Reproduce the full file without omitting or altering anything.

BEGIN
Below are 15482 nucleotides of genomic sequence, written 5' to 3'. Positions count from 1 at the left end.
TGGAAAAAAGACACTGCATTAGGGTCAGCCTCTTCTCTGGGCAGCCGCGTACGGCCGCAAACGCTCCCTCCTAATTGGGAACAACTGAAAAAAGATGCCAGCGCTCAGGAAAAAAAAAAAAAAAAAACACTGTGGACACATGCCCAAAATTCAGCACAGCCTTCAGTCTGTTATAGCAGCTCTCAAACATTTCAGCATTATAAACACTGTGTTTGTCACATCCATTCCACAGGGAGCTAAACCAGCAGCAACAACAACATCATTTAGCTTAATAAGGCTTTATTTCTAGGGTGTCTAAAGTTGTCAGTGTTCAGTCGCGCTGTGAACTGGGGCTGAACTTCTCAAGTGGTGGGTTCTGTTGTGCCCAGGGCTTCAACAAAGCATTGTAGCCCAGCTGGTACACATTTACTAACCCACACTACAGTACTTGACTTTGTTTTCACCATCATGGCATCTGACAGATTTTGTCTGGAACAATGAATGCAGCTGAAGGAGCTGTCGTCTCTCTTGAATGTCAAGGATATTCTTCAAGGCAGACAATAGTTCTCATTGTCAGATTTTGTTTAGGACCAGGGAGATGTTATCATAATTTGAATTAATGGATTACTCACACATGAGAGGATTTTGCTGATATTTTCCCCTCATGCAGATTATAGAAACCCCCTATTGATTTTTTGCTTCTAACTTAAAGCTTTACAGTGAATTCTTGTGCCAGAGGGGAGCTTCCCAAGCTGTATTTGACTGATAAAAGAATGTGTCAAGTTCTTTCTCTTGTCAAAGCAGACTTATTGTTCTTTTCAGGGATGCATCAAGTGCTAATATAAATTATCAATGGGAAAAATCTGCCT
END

Below are 15482 nucleotides of genomic sequence, written 5' to 3'. Positions count from 1 at the left end.
TGGAAAAAAGACACTGCATTAGGGTCAGCCTCTTCTCTGGGCAGCCGCGTACGGCCGCAAACGCTCCCTCCTAATTGGGAACAACTGAAAAAAGATGCCAGCGCTCAGGAAAAAAAAAAAAAAAAAACACTGTGGACACATGCCCAAAATTCAGCACAGCCTTCAGTCTGTTATAGCAGCTCTCAAACATTTCAGCATTATAAACACTGTGTTTGTCACATCCATTCCACAGGGAGCTAAACCAGCAGCAACAACAACATCATTTAGCTTAATAAGGCTTTATTTCTAGGGTGTCTAAAGTTGTCAGTGTTCAGTCGCGCTGTGAACTGGGGCTGAACTTCTCAAGTGGTGGGTTCTGTTGTGCCCAGGGCTTCAACAAAGCATTGTAGCCCAGCTGGTACACATTTACTAACCCACACTACAGTACTTGACTTTGTTTTCACCATCATGGCATCTGACAGATTTTGTCTGGAACAATGAATGCAGCTGAAGGAGCTGTCGTCTCTCTTGAATGTCAAGGATATTCTTCAAGGCAGACAATAGTTCTCATTGTCAGATTTTGTTTAGGACCAGGGAGATGTTATCATAATTTGAATTAATGGATTACTCACACATGAGAGGATTTTGCTGATATTTTCCCCTCATGCAGATTATAGAAACCCCCTATTGATTTTTTGCTTCTAACTTAAAGCTTTACAGTGAATTCTTGTGCCAGAGGGGAGCTTCCCAAGCTGTATTTGACTGATAAAAGAATGTGTCAAGTTCTTTCTCTTGTCAAAGCAGACTTATTGTTCTTTTCAGGGATGCATCAAGTGCTAATATAAATTATCAATGGGAAAAATCTGCCT